THE BLOG
03/05/2014 02:54 pm ET Updated Dec 06, 2017

What's New on Mars: Triangle Monkey Butt

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No matter what the UN's 1967 Outer Space Treaty says to the contrary, we've long been in the business of selling pieces of the universe. You can buy a moon plot, an asteroid, or a star, which means you can attach a name to a non-terrestrial place for a fee and someone will send you a fake deed to verify the transaction.

The newest name-it-and-claim-it-in-space game, a Uwingu/Mars One partnership, invites the public to participate in naming the 500,000 unnamed craters on Mars. Five dollars gets you a small crater; the big bucks buy you more. Uwingu will send you a web link and a certificate for each crater purchased. Some portion of the money raised will support scientific ventures; the rest will pay the bills.

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Name me!

The Uwingu website has an interactive map with many craters already claimed. Some of the names: "Vampkitty Bytes," "Drew & Jakes's Crater," "Jesus," "Honeybuzz," "Walter the Golden Pony Crater," "Spam Unit," "Pibble and Bunny's Eternal Love," "Magic Unicorn Crater," and "Sarah's Large Hole in the Ground."

The International Astronomical Union (IAU), the organization in charge of actual naming, will not recognize these names as official. Who would?

Past IAU designations include craters named for famous scientists Galileo Galilei, Isaac Newton and Ptolemy, and for science-fiction notables Isaac Asimov, Orson Welles and Gene Roddenberry. Some craters are named for individuals with actual Mars bragging rights: Italian astronomer Giovanni Schiaparelli, who created the first detailed maps of Mars; Soviet spacecraft designer Sergei Korolev, who worked on a Mars mission plan soon after he sent Sputnik I into Earth orbit; Percival Lowell, devotee of all things Mars and Martian; Carl Sagan, who worked on the Mars Mariner missions before hosting Cosmos; and observer Charles Capen, who predicted the planet-enveloping dust storm that nearly derailed the Mariner 9 mission in 1971. In a rare show of gender equity, one crater each is named for early-20th-century French husband-and-wife astronomers and Mars enthusiasts Camille Flammarion and Gabrielle Renaudot Flammarion.

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Charles "Chick" Capen and the Flammarions: Mars crater-worthy!

You can see where I'm going with this. Mars has a rich history of maps and a tradition for the names of features on those maps. I just don't see how "Triangle Monkey Butt" and "Big Dazzas Martian Love Nest" will add anything significant to the picture.

The other part of the deal -- that Mars One will transport this crowd-sourced map and use it on Mars -- is the part that disturbs me more:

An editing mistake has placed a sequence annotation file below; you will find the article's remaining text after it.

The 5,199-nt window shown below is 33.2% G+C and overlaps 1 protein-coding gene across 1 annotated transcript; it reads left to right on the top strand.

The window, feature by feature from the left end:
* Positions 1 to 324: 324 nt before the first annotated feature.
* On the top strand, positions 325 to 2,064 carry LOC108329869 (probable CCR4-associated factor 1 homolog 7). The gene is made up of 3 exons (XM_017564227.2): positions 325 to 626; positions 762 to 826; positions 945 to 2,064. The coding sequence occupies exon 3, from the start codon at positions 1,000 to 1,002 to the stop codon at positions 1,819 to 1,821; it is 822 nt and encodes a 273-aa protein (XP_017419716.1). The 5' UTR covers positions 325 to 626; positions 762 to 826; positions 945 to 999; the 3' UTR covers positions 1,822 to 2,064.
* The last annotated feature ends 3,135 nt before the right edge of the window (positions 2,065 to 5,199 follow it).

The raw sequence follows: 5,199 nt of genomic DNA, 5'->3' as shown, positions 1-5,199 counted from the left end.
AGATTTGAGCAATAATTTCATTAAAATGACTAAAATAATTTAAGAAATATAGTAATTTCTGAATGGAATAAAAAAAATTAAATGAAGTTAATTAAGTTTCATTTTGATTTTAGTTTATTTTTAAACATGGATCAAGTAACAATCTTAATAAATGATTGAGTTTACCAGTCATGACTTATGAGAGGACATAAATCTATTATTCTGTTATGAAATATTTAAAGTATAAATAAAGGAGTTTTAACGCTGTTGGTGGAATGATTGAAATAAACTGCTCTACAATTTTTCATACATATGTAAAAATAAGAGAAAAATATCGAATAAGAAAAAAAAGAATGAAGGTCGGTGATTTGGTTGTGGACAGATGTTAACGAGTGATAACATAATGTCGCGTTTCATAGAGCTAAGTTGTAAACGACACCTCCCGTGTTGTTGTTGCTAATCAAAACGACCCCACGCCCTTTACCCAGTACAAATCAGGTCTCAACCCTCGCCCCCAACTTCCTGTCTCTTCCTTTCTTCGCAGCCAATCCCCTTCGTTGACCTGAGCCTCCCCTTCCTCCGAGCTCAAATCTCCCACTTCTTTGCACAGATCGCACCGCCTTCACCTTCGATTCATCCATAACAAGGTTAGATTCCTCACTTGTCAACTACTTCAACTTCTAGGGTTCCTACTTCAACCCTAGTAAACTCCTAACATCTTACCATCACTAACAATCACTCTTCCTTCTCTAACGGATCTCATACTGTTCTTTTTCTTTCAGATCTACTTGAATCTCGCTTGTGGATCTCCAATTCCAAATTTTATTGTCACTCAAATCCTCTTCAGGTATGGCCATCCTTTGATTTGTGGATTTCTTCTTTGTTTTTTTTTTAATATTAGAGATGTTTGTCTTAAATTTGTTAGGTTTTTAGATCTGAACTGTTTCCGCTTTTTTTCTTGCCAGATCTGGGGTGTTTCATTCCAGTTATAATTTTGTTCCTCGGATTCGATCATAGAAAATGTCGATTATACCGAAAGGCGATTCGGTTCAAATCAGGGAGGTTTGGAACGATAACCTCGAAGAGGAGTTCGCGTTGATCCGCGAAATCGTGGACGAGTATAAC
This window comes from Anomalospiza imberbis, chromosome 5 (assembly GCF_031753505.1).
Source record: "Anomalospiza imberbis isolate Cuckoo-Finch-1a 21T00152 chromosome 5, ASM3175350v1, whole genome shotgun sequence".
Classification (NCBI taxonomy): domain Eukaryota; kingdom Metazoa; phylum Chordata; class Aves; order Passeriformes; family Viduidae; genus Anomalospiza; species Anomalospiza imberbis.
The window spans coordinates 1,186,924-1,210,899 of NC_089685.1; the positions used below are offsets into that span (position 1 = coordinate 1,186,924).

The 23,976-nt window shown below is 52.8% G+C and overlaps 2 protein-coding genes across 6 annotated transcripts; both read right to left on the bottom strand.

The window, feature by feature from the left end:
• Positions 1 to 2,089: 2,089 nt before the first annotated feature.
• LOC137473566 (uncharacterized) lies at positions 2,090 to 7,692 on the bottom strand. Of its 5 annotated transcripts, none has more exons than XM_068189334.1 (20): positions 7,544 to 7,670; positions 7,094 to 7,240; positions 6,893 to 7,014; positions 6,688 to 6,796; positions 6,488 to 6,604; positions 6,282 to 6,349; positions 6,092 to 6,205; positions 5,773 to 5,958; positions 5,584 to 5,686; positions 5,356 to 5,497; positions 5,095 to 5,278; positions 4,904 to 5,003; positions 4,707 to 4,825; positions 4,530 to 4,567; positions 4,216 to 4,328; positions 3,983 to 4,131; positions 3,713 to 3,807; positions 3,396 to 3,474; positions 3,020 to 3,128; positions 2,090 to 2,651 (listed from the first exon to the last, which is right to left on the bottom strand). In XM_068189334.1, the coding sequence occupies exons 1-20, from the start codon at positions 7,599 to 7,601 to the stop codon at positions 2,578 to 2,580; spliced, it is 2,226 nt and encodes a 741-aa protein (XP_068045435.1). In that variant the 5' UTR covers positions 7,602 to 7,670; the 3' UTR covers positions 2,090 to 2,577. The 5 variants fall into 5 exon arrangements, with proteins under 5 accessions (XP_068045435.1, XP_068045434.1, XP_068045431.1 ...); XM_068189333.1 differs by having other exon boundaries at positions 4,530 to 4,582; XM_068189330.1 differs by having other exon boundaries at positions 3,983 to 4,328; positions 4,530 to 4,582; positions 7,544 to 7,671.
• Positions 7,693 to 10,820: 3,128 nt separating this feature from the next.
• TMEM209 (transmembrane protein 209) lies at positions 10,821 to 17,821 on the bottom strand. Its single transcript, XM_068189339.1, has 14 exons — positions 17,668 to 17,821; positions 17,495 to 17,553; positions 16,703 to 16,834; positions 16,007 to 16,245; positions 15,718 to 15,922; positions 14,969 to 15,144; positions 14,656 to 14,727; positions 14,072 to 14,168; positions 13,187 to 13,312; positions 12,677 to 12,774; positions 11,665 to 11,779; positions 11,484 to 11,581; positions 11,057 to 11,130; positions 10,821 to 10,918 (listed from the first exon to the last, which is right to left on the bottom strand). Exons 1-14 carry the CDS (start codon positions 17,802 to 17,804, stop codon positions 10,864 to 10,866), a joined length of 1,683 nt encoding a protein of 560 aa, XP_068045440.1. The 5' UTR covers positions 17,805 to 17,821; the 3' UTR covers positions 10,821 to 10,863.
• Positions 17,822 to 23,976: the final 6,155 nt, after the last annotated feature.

Mars One will carry a digital copy of the resulting Mars Map on board its 2018 unmanned Mars Lander and will use the Uwingu crater names ... in the exploration and hoped for settlement of Mars.

In previous extraterrestrial-real-estate deals, the naming mattered less, because no one was going to visit or inhabit the place you'd named. Your little purchased piece of the universe remained private and fanciful and was designed never to evolve beyond the conceptual idea it represented. Going out in your backyard, pointing into the night sky and saying, "That point of light right there? I own it," affected no one but you and your immediate circle.

Mars One is different: It's a high-profile, public venture. Everyone will follow the progress of the first Mars astronauts online and on television, just as many of us followed the progress of the manned Moon missions. But what if the Eagle had landed not in the Sea of Tranquility but in Daniel's Pit of Awesome? If the intent is to use this crowd-sourced map on site, that's like asking the first Mars colonists to risk life and limb to get there only to be told that they're expected to live in Rauscher's Cat Condo, right next to Pookie's Martian Mound, and to stop in at the Daily Pooper whenever they feel the urge.

One of the stated goals of the Uwingu/Mars One partnership is to engage the public in Mars exploration. Getting the public excited about space exploration has never been a problem, but getting them involved in Mars exploration via interactive pay-to-play ventures edges dangerously close to gaming the idea of Mars: having fun with it now but paying for it in terms of lost prestige and confidence later, when the whole world is paying close attention, lives are at stake, and viewers are too busy holding their collective breath to laugh out loud at the cuteness of it all.